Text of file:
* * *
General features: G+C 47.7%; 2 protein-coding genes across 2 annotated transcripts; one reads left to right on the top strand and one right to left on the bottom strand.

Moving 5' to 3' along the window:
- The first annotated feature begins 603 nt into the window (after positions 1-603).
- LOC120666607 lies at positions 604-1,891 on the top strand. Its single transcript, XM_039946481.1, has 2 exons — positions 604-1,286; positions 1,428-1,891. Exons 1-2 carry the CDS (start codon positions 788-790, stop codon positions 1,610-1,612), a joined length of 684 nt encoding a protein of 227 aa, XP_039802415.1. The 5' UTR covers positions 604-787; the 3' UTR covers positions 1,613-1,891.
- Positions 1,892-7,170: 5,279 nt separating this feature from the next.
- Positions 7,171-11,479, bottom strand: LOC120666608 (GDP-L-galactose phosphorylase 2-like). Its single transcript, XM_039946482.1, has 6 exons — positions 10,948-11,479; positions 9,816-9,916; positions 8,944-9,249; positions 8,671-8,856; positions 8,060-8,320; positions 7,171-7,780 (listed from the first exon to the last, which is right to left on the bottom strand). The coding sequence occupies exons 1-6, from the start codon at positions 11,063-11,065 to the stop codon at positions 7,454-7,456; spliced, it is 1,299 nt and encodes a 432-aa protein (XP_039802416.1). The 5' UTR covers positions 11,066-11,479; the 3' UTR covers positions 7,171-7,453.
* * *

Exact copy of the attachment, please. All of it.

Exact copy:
General features: G+C 47.7%; 2 protein-coding genes across 2 annotated transcripts; one reads left to right on the top strand and one right to left on the bottom strand.

Moving 5' to 3' along the window:
- The first annotated feature begins 603 nt into the window (after positions 1-603).
- LOC120666607 lies at positions 604-1,891 on the top strand. Its single transcript, XM_039946481.1, has 2 exons — positions 604-1,286; positions 1,428-1,891. Exons 1-2 carry the CDS (start codon positions 788-790, stop codon positions 1,610-1,612), a joined length of 684 nt encoding a protein of 227 aa, XP_039802415.1. The 5' UTR covers positions 604-787; the 3' UTR covers positions 1,613-1,891.
- Positions 1,892-7,170: 5,279 nt separating this feature from the next.
- Positions 7,171-11,479, bottom strand: LOC120666608 (GDP-L-galactose phosphorylase 2-like). Its single transcript, XM_039946482.1, has 6 exons — positions 10,948-11,479; positions 9,816-9,916; positions 8,944-9,249; positions 8,671-8,856; positions 8,060-8,320; positions 7,171-7,780 (listed from the first exon to the last, which is right to left on the bottom strand). The coding sequence occupies exons 1-6, from the start codon at positions 11,063-11,065 to the stop codon at positions 7,454-7,456; spliced, it is 1,299 nt and encodes a 432-aa protein (XP_039802416.1). The 5' UTR covers positions 11,066-11,479; the 3' UTR covers positions 7,171-7,453.